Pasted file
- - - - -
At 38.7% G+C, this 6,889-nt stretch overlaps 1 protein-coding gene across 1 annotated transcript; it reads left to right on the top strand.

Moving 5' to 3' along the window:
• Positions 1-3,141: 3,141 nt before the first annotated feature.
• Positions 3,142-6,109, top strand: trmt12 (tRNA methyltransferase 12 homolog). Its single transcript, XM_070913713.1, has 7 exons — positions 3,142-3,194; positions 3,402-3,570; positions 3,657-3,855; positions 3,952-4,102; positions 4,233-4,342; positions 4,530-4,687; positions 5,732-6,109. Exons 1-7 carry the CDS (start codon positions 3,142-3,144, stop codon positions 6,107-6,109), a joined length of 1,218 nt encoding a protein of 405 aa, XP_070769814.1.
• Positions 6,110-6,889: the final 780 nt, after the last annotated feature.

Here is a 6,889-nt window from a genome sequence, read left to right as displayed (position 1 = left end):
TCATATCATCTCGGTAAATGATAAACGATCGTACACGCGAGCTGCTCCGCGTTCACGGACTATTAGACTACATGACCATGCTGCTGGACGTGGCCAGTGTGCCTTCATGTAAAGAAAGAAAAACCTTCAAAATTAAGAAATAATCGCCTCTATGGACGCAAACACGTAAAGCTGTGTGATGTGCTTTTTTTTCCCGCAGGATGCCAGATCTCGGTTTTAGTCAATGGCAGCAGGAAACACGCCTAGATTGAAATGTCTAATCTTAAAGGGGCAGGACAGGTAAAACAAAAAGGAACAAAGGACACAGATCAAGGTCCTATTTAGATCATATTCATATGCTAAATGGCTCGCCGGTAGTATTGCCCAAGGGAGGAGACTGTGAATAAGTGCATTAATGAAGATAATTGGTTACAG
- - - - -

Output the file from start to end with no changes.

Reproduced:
At 38.7% G+C, this 6,889-nt stretch overlaps 1 protein-coding gene across 1 annotated transcript; it reads left to right on the top strand.

Moving 5' to 3' along the window:
• Positions 1-3,141: 3,141 nt before the first annotated feature.
• Positions 3,142-6,109, top strand: trmt12 (tRNA methyltransferase 12 homolog). Its single transcript, XM_070913713.1, has 7 exons — positions 3,142-3,194; positions 3,402-3,570; positions 3,657-3,855; positions 3,952-4,102; positions 4,233-4,342; positions 4,530-4,687; positions 5,732-6,109. Exons 1-7 carry the CDS (start codon positions 3,142-3,144, stop codon positions 6,107-6,109), a joined length of 1,218 nt encoding a protein of 405 aa, XP_070769814.1.
• Positions 6,110-6,889: the final 780 nt, after the last annotated feature.

Here is a 6,889-nt window from a genome sequence, read left to right as displayed (position 1 = left end):
TCATATCATCTCGGTAAATGATAAACGATCGTACACGCGAGCTGCTCCGCGTTCACGGACTATTAGACTACATGACCATGCTGCTGGACGTGGCCAGTGTGCCTTCATGTAAAGAAAGAAAAACCTTCAAAATTAAGAAATAATCGCCTCTATGGACGCAAACACGTAAAGCTGTGTGATGTGCTTTTTTTTCCCGCAGGATGCCAGATCTCGGTTTTAGTCAATGGCAGCAGGAAACACGCCTAGATTGAAATGTCTAATCTTAAAGGGGCAGGACAGGTAAAACAAAAAGGAACAAAGGACACAGATCAAGGTCCTATTTAGATCATATTCATATGCTAAATGGCTCGCCGGTAGTATTGCCCAAGGGAGGAGACTGTGAATAAGTGCATTAATGAAGATAATTGGTTACAG